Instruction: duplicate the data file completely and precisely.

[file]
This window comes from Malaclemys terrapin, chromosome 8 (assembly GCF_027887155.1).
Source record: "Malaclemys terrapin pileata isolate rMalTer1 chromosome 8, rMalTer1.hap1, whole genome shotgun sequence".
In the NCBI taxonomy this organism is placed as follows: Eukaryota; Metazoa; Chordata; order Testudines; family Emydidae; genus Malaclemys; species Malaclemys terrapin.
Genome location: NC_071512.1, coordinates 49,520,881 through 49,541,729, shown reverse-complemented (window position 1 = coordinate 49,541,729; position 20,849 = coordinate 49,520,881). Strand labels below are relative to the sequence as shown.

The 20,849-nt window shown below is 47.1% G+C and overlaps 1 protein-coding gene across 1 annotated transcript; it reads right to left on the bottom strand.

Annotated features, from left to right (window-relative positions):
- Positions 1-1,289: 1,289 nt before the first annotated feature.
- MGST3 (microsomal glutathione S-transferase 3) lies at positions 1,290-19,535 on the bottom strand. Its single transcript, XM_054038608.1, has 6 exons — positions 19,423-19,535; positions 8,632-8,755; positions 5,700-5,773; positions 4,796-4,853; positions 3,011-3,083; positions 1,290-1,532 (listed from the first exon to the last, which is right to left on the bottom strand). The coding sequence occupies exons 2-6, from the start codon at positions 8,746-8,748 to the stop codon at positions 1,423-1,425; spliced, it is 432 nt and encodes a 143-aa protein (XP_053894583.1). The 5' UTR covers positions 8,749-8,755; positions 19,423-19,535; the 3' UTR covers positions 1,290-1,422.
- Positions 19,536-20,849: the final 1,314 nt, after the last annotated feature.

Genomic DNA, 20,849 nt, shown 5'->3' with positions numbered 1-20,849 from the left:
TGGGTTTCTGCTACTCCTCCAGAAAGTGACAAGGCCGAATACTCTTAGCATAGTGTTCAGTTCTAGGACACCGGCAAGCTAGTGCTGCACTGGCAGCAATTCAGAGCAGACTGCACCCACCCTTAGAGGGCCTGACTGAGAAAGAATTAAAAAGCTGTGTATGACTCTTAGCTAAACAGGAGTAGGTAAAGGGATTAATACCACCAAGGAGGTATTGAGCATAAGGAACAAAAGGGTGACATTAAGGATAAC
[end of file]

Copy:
This window comes from Malaclemys terrapin, chromosome 8 (assembly GCF_027887155.1).
Source record: "Malaclemys terrapin pileata isolate rMalTer1 chromosome 8, rMalTer1.hap1, whole genome shotgun sequence".
In the NCBI taxonomy this organism is placed as follows: Eukaryota; Metazoa; Chordata; order Testudines; family Emydidae; genus Malaclemys; species Malaclemys terrapin.
Genome location: NC_071512.1, coordinates 49,520,881 through 49,541,729, shown reverse-complemented (window position 1 = coordinate 49,541,729; position 20,849 = coordinate 49,520,881). Strand labels below are relative to the sequence as shown.

The 20,849-nt window shown below is 47.1% G+C and overlaps 1 protein-coding gene across 1 annotated transcript; it reads right to left on the bottom strand.

Annotated features, from left to right (window-relative positions):
- Positions 1-1,289: 1,289 nt before the first annotated feature.
- MGST3 (microsomal glutathione S-transferase 3) lies at positions 1,290-19,535 on the bottom strand. Its single transcript, XM_054038608.1, has 6 exons — positions 19,423-19,535; positions 8,632-8,755; positions 5,700-5,773; positions 4,796-4,853; positions 3,011-3,083; positions 1,290-1,532 (listed from the first exon to the last, which is right to left on the bottom strand). The coding sequence occupies exons 2-6, from the start codon at positions 8,746-8,748 to the stop codon at positions 1,423-1,425; spliced, it is 432 nt and encodes a 143-aa protein (XP_053894583.1). The 5' UTR covers positions 8,749-8,755; positions 19,423-19,535; the 3' UTR covers positions 1,290-1,422.
- Positions 19,536-20,849: the final 1,314 nt, after the last annotated feature.

Genomic DNA, 20,849 nt, shown 5'->3' with positions numbered 1-20,849 from the left:
TGGGTTTCTGCTACTCCTCCAGAAAGTGACAAGGCCGAATACTCTTAGCATAGTGTTCAGTTCTAGGACACCGGCAAGCTAGTGCTGCACTGGCAGCAATTCAGAGCAGACTGCACCCACCCTTAGAGGGCCTGACTGAGAAAGAATTAAAAAGCTGTGTATGACTCTTAGCTAAACAGGAGTAGGTAAAGGGATTAATACCACCAAGGAGGTATTGAGCATAAGGAACAAAAGGGTGACATTAAGGATAAC